IT'S been nearly three weeks since I was last out on the grass at Staplewood with the other keepers and Sparkesy, the first team goalkeeper coach.

Monday 16th March was the final day we trained together; since then things have become a little different. 

I remember that day well, actually. The game against Norwich had been cancelled the previous weekend and there was a feeling around the training ground that it could be our last day as a group for a while, especially as there was talk of a COBRA meeting happening at government level. 

I recall tuning in to watch the Prime Minister’s national update that afternoon and thinking that this would change things. As I expected, we got the news not long after via WhatsApp that we would be training from home moving forwards.

At the time, that seemed a strange proposition. I’ve been around the game for a while and seen a few things but nothing like this. The only time we’d ever train from home, in normal circumstances, would be in certain injury situations or during the summer to keep the body ticking over.

We immediately received training plans from the sports science guys, specific equipment was delivered to our homes and Sparkesy talked me through specific exercises to be getting on with from a goalkeeping perspective.

To give you a bit of an idea, during a normal training session, Sparkesy will put us through our paces with a range of reflex, reaction time, positioning and handling exercises. It’s only after these exercises that we are integrated into small-sided games or drills with the rest of the lads.

Daily Echo: Saints' goalkeeping contingent (L-R) coach Andrew Sparkes, Harry Lewis, Alex McCarthy, Angus Gunn (Pic: Southampton FC/Matt Watson)Saints' goalkeeping contingent (L-R) coach Andrew Sparkes, Harry Lewis, Alex McCarthy, Angus Gunn (Pic: Southampton FC/Matt Watson)

I guess it’s the same for the outfield boys but we rely a lot on the technical drills we do to keep us sharp.

For the past three weeks, it’s been a brave new world. There is no way we will ever be able to replicate the specific exercises we do together so we have to make the best of what we can do.

Fitness-wise, we can definitely keep the wheels in motion and the sports science guys have been great in checking in with us on the phone every day and setting us different challenges.

We’ve been doing stints on the resistance bike, spells on the running machine, some weights-based drills and quite a bit of callisthenics work (only relying on our body weight to work muscle groups).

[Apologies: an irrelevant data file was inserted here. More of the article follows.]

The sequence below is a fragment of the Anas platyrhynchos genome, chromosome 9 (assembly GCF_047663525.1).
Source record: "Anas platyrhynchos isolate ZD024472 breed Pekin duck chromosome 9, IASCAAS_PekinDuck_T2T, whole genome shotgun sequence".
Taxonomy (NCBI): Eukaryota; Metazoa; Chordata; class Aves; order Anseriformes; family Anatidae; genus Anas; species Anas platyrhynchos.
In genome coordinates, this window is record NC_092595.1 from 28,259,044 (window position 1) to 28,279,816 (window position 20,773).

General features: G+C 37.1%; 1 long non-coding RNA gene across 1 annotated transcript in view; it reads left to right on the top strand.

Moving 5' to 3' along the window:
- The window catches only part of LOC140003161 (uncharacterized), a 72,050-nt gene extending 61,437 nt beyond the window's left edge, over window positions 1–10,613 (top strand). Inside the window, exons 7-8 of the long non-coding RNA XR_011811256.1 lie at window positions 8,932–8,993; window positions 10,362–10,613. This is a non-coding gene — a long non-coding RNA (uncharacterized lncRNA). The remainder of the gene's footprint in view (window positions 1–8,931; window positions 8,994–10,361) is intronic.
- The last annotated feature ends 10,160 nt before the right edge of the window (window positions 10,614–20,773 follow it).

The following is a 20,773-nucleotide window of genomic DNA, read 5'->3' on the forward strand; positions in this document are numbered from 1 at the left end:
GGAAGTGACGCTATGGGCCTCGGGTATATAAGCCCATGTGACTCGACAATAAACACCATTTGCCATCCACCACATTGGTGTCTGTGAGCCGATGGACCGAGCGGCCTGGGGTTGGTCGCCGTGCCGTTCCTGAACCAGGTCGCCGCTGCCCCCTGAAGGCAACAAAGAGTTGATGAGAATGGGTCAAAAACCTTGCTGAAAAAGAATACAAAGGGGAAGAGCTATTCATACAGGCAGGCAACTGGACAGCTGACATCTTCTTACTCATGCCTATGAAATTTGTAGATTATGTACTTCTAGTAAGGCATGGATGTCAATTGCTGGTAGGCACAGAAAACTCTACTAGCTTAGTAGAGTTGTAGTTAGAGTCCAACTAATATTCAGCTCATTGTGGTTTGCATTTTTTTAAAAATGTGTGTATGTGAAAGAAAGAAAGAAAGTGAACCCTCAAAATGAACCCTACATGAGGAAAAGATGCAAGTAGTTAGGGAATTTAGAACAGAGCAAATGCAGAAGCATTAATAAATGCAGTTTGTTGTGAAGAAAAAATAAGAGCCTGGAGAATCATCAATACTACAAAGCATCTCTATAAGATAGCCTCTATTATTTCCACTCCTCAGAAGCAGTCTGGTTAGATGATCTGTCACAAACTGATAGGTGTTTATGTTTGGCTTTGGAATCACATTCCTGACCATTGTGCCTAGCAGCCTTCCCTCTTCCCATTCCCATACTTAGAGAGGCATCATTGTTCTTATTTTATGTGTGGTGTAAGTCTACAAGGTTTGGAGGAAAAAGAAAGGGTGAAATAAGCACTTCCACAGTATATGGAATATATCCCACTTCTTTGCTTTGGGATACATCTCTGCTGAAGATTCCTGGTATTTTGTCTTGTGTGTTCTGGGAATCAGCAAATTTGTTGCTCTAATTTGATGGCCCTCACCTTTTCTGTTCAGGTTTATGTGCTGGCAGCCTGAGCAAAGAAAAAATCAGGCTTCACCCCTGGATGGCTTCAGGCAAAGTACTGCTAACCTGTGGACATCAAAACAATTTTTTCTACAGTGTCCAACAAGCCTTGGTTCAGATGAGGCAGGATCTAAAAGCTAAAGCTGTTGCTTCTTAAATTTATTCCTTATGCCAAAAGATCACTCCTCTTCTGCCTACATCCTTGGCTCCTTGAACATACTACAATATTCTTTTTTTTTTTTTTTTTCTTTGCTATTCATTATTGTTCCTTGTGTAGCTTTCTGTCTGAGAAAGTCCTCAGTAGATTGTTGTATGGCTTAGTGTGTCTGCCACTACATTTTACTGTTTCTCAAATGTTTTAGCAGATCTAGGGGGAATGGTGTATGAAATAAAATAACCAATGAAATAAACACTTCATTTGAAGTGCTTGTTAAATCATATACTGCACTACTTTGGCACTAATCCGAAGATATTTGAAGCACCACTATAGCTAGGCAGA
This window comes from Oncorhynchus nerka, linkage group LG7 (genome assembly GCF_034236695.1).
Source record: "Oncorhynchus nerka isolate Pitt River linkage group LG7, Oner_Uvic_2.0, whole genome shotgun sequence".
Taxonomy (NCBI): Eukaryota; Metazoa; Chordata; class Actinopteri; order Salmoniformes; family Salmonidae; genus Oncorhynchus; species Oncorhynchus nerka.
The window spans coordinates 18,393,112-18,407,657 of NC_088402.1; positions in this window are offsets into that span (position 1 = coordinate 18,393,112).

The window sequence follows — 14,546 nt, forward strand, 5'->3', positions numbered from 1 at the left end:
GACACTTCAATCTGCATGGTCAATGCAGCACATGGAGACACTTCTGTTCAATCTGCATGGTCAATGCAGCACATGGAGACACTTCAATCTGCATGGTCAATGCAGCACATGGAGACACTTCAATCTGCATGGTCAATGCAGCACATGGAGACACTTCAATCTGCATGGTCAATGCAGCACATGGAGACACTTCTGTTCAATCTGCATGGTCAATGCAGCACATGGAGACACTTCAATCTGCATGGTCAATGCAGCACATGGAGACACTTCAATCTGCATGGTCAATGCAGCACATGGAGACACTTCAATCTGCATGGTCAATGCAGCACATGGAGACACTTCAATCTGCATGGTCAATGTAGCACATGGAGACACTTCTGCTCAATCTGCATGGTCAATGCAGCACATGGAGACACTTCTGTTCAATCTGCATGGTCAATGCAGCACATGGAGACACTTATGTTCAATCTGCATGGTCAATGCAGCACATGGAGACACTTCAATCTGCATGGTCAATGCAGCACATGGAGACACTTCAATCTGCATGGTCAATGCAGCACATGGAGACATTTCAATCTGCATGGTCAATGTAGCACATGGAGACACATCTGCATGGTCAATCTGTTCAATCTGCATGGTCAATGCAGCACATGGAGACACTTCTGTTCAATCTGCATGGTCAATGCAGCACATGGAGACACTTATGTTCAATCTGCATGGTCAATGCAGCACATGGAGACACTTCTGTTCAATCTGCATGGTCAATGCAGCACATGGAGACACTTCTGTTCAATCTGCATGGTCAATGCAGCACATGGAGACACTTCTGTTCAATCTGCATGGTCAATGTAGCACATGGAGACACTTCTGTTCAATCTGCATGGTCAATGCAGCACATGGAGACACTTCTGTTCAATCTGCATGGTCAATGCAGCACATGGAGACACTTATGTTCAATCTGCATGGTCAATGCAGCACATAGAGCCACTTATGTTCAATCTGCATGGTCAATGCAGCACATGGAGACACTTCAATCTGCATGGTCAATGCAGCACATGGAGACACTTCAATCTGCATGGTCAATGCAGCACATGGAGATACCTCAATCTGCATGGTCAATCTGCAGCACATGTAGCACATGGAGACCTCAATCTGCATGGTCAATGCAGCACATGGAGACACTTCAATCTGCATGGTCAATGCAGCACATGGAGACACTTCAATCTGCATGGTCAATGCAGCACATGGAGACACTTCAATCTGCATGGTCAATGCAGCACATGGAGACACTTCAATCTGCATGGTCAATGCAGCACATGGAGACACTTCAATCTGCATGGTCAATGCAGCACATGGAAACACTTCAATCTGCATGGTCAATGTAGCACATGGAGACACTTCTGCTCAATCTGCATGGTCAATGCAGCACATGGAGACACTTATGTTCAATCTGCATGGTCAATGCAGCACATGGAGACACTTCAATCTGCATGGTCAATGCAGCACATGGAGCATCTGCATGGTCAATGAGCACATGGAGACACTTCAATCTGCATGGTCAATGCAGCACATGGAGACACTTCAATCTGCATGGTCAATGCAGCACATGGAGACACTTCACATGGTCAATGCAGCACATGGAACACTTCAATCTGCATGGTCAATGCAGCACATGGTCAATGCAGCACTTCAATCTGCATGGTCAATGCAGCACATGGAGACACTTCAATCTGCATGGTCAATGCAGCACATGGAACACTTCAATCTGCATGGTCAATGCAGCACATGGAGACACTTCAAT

These definitely don’t count as part of my sports science plan but I’ve also been doing the Joe Wicks workouts with my daughter, Baylie, who has been loving the morning videos. 

You may have seen on my Instagram page, but in case you haven’t, she has been getting involved with a lot of my fitness routines. She’s enjoying me being home all the time and I think she’s intrigued by all the different exercises. 

In terms of keeper-specific work, Sparkesy has set us a range of different drills to keep us working on our reaction times and diving movements. Technology is so good that we are able to video link and do these together while he keeps an eye on us. 

Ball work is the really tricky part but I’m ensuring I incorporate a ball where I can, even if they are just simple ball control and ball striking exercises to keep that feel and touch.

We tend to train for the same amount of time (anywhere between 60-120 minutes – depending on the workload required for the training plan).

I can’t lie, it has taken some getting used to as I like being at the training ground and around the other guys on the grass but the longer this situation goes on, the more normal it is starting to become.

I think we are definitely coping as best we can to maintain our fitness levels and keep our position-specific work up as much as possible but we will undoubtedly need a few weeks or maybe longer to get ready for when matches resume.

I hope you all have a good weekend, stay safe, and I’ll be back soon with my latest notebook.